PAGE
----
Climbing the stairs to the Heinz Galleries, a gaze out the glass windows to the right features an outdoor installation by Rafael Domench—its locally sourced scaffolding draped in hues of red and blue mesh soaked in early sunlight. Dividing an edge from an ever (pavilion for Sarduy) (2022) was installed this summer in the Museum’s Sculpture Court as a part of the Museum’s Inside Out program, a free outdoor event hosted on regular Thursdays throughout the summer season, as an effort to welcome locals from various regions into community with the arts and adhere to Mr. Crosby’s directorial vision for the Carnegie International.
At the top of the stairs, entering though the glass doors to the galleries, earth tones and natural matter decorate the white floors and walls. In this space is Édgar Calel’s Oyonik (The Calling) (2022), a 75 ceramic vessel collection, organized in scattered rows upon the floor and filled with water, roses, fruit tree branches. Like artifacts unearthed from the civilizations of the past, Calel’s Oynoik is a visual depiction of the Mayan Kaqchikel healing ritual for those who are lost, asking the heart of the sky and the heart of the earth to reconnect body and spirit to discover, or rather rediscover, oneself. Here, the artist and the Carnegie International by extension, confronts the histories that are not only on our walls, but also right under our feet. There is a graceful reminder here, too: sometimes one must get lost in order to be found.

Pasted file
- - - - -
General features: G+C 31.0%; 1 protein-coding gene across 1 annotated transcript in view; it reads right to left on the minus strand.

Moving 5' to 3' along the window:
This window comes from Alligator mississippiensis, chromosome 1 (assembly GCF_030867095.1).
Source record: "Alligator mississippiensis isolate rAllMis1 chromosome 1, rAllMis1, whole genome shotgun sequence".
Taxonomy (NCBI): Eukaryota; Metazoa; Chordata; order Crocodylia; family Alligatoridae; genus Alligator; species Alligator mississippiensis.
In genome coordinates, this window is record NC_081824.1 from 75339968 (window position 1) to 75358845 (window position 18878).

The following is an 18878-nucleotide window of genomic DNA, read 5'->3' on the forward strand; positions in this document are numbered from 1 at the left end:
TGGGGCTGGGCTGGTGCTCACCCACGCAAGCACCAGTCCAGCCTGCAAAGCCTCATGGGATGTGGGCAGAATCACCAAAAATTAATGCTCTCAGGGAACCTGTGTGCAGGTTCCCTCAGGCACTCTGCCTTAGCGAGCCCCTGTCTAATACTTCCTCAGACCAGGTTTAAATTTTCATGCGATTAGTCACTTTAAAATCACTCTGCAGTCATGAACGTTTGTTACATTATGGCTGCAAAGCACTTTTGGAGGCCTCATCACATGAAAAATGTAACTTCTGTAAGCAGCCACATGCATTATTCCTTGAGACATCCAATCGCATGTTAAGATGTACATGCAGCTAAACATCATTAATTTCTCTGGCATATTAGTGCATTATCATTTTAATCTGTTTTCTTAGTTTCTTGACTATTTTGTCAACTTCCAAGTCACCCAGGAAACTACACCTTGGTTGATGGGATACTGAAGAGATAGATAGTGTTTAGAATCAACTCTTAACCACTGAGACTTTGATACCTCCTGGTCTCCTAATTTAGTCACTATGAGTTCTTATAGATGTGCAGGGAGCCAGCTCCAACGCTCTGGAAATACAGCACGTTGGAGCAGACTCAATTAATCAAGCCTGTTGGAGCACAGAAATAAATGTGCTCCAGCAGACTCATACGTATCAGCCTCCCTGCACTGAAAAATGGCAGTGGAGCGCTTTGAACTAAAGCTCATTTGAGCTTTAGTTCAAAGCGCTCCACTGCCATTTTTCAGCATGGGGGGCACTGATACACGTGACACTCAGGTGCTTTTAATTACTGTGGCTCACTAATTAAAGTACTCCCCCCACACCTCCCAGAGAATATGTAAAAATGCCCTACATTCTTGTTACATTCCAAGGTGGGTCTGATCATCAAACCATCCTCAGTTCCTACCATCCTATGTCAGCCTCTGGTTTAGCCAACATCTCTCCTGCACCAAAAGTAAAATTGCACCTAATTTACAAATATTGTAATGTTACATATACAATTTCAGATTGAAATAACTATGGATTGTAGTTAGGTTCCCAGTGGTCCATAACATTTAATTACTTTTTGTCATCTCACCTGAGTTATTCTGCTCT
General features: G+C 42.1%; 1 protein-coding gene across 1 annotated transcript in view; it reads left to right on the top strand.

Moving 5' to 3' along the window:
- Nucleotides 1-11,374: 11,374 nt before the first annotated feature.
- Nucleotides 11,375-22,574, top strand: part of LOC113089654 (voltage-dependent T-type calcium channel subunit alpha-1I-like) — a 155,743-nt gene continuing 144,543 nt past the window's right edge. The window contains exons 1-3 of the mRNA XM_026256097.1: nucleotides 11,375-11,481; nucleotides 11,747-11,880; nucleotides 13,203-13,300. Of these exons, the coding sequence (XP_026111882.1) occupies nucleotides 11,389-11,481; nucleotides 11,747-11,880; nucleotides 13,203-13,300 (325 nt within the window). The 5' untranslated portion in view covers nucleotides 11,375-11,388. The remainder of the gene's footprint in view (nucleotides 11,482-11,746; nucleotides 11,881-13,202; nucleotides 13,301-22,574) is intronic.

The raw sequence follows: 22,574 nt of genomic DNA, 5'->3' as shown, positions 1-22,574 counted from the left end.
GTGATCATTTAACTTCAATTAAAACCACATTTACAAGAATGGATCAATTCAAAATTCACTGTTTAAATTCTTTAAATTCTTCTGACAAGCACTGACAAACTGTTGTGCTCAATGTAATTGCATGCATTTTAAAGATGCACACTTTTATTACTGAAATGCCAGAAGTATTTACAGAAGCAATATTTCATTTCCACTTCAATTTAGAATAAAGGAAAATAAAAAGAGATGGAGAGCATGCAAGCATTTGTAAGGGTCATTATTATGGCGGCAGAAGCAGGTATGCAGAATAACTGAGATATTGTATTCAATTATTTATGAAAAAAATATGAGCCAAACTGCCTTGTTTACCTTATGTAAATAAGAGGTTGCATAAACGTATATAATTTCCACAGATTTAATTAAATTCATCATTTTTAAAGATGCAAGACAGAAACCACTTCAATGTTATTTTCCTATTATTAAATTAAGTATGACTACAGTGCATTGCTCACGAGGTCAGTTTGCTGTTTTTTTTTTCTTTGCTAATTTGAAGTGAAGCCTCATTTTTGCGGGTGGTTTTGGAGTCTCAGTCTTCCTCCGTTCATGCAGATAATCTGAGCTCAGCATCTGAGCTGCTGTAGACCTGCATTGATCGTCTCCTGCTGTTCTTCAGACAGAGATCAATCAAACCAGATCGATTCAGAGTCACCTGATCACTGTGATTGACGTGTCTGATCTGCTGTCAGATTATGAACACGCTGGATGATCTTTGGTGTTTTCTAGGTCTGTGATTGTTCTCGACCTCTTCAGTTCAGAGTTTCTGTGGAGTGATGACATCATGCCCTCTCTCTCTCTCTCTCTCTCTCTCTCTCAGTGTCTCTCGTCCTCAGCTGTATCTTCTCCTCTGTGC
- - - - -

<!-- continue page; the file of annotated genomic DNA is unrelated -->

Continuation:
Nearby, Sanaa Gateja’s handmade bead paintings on barkcloth surfaces exude the natural order of the earth with patterned organic designs. Seeds of Joy (2022) and Together (2019) face opposite walls, made from various sources like magazines, old school textbooks, and prior political pamphlets, but compose one clear theme of unity. Another homage at this year’s Carnegie International to the collection of diverse backgrounds that weaves together a unifying tapestry. Gateja relays words of wisdom that inspired the artist and the artwork: “A dot is a dot it is your village a community a voice in the hills.”